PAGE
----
Mayor ready to rebuild city budget via appraisal hikes

June 3, 2014 at 1:03 a.m.
Updated June 4, 2014 at 1:04 a.m.

Higher appraisal values this year in Victoria are not necessarily all bad, Victoria Mayor Paul Polasek said Tuesday.

He said city officials are counting on the increased revenue from higher property appraisals to fill some of the lingering financial pothole in Victoria's street maintenance fund.

Polasek spoke to the weekly Victoria Partnership meeting hosted by the Victoria Economic Development Corp.

He said he doesn't think the city needs to raise its taxes because the total growth in taxes paid may generate enough revenue to start budgeting for a 10-year plan to cover street maintenance.

Polasek and the City Council are scheduled Thursday to begin discussions about the city budget, including how they will fund overall capital improvement projects.

"There's a massive misunderstanding," Polasek said during his presentation, explaining how "artificially low" appraisal values before the last decade kept money out of the city's budget. "Officials in the past weren't honest with the funds and revenues."

With more tax revenue expected, Polasek said, "now, we're finally catching up."

However, many property owners are upset by the higher appraisals and are expected to contest home values this year. The deadline to file a protest is midnight Friday.

Polasek said he is aware that some property owners are not happy with the higher numbers. To emphasize the point, he used his own appraisals to show how he also has experienced a sharp increase in his home and business property appraisals.

For his downtown business property, he showed that there were a few instances when the values drastically increased and other times plummeted before the valuations eventually were adjusted closer to market value, he said.

Victoria County Judge Don Pozzi, who attended the meeting, said efforts by Polasek and other city leaders to keep the tax rate low also contributed to Victoria's lack of enough revenue. In his talk, Polasek said getting the tax rate under 60 cents was a goal he was proud of.

"It certainly makes you look good when you make cuts in the tax rate, but eventually, someone is going to have to pay for it," Pozzi said later Tuesday. "But your taxable values are going to level out, and when they do, you have certainly lost a lot of income that could have gone toward the streets and repairs."

Pozzi said he is unsure whether the city's present structure will give officials the funding they are looking for. It'll be a few months before the city knows exactly how much it will receive, he said, and how much each taxing entity will collect.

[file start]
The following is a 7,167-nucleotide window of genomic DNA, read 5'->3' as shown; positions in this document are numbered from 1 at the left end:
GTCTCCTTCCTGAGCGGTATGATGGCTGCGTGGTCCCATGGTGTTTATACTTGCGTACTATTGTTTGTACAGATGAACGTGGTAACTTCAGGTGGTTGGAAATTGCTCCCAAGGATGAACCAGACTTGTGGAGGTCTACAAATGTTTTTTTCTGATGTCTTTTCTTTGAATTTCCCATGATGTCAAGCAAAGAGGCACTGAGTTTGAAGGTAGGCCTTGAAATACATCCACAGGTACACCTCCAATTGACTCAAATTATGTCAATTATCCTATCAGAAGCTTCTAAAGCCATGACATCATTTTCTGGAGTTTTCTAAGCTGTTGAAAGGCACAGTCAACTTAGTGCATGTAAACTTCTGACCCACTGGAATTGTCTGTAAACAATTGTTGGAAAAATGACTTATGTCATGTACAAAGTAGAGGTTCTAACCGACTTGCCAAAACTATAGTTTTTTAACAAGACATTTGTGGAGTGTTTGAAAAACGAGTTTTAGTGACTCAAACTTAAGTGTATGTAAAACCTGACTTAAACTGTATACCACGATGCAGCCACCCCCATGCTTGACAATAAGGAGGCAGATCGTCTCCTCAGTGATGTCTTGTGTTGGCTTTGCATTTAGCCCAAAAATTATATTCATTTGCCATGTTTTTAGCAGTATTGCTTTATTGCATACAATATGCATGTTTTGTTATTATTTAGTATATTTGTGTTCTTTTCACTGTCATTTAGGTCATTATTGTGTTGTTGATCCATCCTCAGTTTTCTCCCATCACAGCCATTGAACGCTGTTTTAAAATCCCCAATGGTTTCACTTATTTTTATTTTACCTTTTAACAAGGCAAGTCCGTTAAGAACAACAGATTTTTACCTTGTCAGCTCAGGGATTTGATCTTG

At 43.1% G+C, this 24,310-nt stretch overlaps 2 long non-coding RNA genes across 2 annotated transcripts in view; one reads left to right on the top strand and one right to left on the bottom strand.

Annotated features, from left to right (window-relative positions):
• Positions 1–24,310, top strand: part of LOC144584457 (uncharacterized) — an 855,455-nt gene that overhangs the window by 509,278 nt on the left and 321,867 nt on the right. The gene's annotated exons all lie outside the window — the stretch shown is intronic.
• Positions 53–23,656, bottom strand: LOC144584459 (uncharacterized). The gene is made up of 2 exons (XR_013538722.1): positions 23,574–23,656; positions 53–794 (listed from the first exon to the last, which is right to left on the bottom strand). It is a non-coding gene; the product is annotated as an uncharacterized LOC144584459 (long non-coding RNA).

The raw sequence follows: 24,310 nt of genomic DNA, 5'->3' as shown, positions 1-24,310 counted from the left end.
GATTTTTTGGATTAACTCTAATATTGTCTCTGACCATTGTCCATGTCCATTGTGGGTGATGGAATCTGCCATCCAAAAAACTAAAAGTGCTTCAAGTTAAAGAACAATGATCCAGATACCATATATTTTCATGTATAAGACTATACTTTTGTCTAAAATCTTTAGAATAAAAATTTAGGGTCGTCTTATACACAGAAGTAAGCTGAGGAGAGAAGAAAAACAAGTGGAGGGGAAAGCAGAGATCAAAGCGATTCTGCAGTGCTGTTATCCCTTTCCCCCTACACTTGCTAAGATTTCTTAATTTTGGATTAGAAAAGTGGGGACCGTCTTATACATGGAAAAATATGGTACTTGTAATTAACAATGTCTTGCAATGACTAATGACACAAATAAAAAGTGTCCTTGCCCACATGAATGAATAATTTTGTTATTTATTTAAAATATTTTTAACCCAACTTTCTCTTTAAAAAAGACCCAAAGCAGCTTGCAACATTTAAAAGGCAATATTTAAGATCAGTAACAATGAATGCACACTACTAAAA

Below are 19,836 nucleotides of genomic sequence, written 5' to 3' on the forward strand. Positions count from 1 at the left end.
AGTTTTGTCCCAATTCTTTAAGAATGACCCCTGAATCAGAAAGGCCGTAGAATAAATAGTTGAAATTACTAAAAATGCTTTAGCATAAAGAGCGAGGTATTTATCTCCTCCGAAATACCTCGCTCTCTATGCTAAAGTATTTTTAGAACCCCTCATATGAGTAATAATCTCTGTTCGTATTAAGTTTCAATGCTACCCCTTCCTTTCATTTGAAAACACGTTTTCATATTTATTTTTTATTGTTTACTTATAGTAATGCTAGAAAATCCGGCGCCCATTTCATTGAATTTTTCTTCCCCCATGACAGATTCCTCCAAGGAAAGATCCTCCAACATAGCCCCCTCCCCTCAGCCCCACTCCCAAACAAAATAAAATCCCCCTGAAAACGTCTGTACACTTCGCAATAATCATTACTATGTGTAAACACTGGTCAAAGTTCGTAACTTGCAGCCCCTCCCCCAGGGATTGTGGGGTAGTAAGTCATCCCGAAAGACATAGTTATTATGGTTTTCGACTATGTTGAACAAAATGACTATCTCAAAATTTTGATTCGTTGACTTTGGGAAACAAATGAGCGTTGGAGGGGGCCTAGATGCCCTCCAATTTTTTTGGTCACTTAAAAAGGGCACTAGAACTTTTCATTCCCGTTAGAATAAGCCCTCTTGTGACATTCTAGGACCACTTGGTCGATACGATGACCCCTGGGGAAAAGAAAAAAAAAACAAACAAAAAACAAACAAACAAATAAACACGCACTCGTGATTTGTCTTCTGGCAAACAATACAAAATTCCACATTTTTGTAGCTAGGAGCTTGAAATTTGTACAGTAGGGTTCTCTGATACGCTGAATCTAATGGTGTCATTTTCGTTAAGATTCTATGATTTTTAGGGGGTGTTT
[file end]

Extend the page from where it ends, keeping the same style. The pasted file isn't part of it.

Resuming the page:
He commended the mayor for his presentation, calling it accurate and factual. Polasek's willingness to show information regarding his property was important also because it's something Pozzi said Victoria residents are experiencing.

Polasek's presentation showed property values between 1998 and 2005 as artificially low compared to market value. Between 2005 and 2006, a new appraisal director was hired, which was about the time that values started climbing.

"It explains why we are behind in our streets," he said. "We don't have the revenue."

Because the values were so low in the past, Polasek said, the more recent changes in taxes, including a statewide audit of appraisal districts, have started to catch Victoria up to where it should be as far as revenue concerning city projects, such as street and utility maintenance.

Lynn Short, public works director, said the city's 10-year street funding plan is a way to maintain streets in good condition so they don't fall into disrepair that requires them to be rebuilt.

The 10-year plan would use about $2 million annually for maintenance and would take on debt through bonds through 2024.

"Aging infrastructure is a real problem for most U.S. cities," he said. "In the past, we have not replaced or rebuilt infrastructure as soon as we should have."

Polasek asked the Victoria Partnership group to work together and support what he and the City Council are doing.

"If you disagree with the appraisal, come down and say so," he said. "We want this system to grow and be progressive."



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